Category Archives: personal

yellow lemon fruit on green table

When Life Gives You Lemons.

It’s been a rough two weeks 🥹

Since Kathryn and I were married nearly 24 years ago, life has had challenges. Four kids before we were both 27 years old, an interstate move, significant financial loss, and multiple personal and career firsts and failures while dealing with our childhood trauma. Trying to navigate what our natural supports needed to look like for our growing Family. It felt like we lived a nomadic lifestyle searching for the right fit for our tribe, and just when we thought we had the perfect solution or life path, plans changed, or another obstacle hit the Family. This caused a considerable pause, a hard stop, and tough decisions were needed.

Balancing ‘normal’ family life, work, and the day-to-day hiccups we call life together has always been challenging. So adding a functional neurological condition, compounded with chronic pain, was not a welcomed bedfellow. While working through my new normal, we have needed to concurrently navigate some significant medical concerns with one of my daughters. Jenna is Autistic, making planning and processing important life events difficult. It’s hard for her to go outside most days, as she needs to preplan and have significant scaffolding in place to successfully go outside. So when you add a significant health scare, plan an operation, and numerous unplanned medical appointments, it’s too much.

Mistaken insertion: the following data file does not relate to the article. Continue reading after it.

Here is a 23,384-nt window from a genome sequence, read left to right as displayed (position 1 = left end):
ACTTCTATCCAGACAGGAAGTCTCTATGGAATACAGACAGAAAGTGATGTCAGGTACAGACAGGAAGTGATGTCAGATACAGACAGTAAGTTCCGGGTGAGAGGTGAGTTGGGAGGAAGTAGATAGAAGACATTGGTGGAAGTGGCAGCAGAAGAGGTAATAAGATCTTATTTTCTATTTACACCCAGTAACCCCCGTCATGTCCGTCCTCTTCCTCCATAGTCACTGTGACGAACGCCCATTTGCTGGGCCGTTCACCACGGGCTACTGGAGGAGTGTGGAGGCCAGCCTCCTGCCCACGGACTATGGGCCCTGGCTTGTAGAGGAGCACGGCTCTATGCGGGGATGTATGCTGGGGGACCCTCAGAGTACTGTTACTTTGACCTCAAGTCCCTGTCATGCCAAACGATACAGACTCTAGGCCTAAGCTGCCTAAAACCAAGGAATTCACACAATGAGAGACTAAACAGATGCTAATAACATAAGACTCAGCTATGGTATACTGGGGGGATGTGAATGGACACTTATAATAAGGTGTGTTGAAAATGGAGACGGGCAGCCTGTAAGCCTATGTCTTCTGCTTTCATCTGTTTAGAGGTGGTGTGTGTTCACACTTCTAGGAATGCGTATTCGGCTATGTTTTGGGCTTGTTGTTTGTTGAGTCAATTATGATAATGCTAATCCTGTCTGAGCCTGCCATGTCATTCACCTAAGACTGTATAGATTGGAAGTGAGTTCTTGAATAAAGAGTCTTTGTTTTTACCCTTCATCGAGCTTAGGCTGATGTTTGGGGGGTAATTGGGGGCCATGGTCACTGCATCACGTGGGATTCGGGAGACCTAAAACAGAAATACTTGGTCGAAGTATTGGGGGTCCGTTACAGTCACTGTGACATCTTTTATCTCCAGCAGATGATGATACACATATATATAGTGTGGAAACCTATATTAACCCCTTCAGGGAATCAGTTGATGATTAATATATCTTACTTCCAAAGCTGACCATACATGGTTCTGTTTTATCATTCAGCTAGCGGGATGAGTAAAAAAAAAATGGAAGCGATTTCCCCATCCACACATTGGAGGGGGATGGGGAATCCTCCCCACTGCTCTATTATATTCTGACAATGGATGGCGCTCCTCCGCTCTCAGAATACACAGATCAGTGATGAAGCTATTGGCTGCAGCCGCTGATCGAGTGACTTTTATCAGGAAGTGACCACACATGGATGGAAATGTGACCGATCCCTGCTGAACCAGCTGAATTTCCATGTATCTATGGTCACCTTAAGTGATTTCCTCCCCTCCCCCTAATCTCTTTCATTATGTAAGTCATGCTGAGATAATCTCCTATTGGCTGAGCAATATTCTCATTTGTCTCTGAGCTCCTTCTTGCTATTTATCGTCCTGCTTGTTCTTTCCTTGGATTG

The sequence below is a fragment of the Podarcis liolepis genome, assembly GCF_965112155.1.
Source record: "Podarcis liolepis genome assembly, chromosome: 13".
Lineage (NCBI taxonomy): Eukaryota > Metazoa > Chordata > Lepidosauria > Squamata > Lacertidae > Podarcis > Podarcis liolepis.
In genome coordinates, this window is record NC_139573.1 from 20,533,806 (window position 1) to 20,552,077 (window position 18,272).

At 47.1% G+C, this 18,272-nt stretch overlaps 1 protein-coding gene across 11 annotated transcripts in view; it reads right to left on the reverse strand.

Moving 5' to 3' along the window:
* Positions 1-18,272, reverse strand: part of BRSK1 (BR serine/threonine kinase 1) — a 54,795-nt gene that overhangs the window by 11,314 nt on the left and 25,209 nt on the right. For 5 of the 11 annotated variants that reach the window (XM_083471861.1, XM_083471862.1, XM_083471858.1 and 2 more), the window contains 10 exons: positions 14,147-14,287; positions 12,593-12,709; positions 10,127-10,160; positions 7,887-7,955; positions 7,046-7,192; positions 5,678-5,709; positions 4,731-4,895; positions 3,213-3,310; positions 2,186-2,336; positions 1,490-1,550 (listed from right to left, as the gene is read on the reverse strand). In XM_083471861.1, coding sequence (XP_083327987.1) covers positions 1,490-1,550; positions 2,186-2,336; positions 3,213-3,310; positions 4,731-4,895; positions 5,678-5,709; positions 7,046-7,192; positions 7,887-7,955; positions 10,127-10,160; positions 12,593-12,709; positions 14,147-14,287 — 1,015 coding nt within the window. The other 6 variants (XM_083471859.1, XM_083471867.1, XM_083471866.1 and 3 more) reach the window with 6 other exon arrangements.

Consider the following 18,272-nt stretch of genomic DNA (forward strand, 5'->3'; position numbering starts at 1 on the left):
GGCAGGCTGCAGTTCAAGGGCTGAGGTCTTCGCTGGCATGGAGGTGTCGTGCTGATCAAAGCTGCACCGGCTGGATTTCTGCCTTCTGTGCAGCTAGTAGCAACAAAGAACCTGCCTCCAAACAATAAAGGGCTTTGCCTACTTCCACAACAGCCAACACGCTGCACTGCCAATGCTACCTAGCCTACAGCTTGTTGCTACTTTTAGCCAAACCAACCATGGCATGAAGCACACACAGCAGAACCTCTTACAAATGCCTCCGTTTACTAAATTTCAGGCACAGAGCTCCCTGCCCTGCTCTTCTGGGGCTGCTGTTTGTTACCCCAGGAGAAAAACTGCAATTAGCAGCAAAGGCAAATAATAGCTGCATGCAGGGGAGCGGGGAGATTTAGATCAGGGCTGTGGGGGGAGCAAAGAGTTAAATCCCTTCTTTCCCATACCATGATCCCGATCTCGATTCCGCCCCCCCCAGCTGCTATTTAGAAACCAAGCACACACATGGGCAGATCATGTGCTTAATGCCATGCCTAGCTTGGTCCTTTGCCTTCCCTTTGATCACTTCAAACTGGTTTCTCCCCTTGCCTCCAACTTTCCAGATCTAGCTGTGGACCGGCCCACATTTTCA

So while I’ve been navigating life in the slow lane, we as a family have also been navigating an upcoming surgery for our Princess (more stories about her autism journey).

positive, medical appointment, family, support, working together

A little bit of positivity

Family Focused

Our philosophy as a family is to focus on and celebrate the wins, even if they are small. I am not suggesting we get this right all the time, but it’s an intentional approach to value the person. Not focusing on the situation (i.e. the problem), which can sometimes be out of control, and our first instinct. We are looking beyond the chaos, stress, and busyness of the 24 hours and choosing to be grateful for the 5 min win within the mess.